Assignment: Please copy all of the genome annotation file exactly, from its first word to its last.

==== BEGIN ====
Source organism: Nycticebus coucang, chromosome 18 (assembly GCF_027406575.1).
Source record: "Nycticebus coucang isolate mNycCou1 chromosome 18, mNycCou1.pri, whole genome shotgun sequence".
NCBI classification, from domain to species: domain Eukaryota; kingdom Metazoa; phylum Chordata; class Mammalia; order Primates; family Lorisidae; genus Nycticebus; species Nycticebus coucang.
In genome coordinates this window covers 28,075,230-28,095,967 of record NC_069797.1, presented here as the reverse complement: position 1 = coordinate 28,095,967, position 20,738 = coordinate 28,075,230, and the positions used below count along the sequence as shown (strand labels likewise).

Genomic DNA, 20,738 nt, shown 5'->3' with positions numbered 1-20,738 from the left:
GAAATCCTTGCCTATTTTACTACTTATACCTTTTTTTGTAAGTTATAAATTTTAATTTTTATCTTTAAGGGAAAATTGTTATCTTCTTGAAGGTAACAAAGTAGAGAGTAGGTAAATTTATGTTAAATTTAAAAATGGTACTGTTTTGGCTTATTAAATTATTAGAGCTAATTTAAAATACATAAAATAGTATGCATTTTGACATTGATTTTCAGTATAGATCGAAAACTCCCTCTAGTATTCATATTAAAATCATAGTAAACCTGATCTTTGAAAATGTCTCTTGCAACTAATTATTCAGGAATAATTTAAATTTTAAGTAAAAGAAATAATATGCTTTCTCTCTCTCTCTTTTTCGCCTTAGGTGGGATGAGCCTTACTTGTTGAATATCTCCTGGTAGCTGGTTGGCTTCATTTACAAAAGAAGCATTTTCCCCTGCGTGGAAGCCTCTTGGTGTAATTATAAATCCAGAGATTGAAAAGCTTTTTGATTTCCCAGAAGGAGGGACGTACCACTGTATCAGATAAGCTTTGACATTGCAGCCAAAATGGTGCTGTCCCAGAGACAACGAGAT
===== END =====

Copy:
Source organism: Nycticebus coucang, chromosome 18 (assembly GCF_027406575.1).
Source record: "Nycticebus coucang isolate mNycCou1 chromosome 18, mNycCou1.pri, whole genome shotgun sequence".
NCBI classification, from domain to species: domain Eukaryota; kingdom Metazoa; phylum Chordata; class Mammalia; order Primates; family Lorisidae; genus Nycticebus; species Nycticebus coucang.
In genome coordinates this window covers 28,075,230-28,095,967 of record NC_069797.1, presented here as the reverse complement: position 1 = coordinate 28,095,967, position 20,738 = coordinate 28,075,230, and the positions used below count along the sequence as shown (strand labels likewise).

Genomic DNA, 20,738 nt, shown 5'->3' with positions numbered 1-20,738 from the left:
GAAATCCTTGCCTATTTTACTACTTATACCTTTTTTTGTAAGTTATAAATTTTAATTTTTATCTTTAAGGGAAAATTGTTATCTTCTTGAAGGTAACAAAGTAGAGAGTAGGTAAATTTATGTTAAATTTAAAAATGGTACTGTTTTGGCTTATTAAATTATTAGAGCTAATTTAAAATACATAAAATAGTATGCATTTTGACATTGATTTTCAGTATAGATCGAAAACTCCCTCTAGTATTCATATTAAAATCATAGTAAACCTGATCTTTGAAAATGTCTCTTGCAACTAATTATTCAGGAATAATTTAAATTTTAAGTAAAAGAAATAATATGCTTTCTCTCTCTCTCTTTTTCGCCTTAGGTGGGATGAGCCTTACTTGTTGAATATCTCCTGGTAGCTGGTTGGCTTCATTTACAAAAGAAGCATTTTCCCCTGCGTGGAAGCCTCTTGGTGTAATTATAAATCCAGAGATTGAAAAGCTTTTTGATTTCCCAGAAGGAGGGACGTACCACTGTATCAGATAAGCTTTGACATTGCAGCCAAAATGGTGCTGTCCCAGAGACAACGAGAT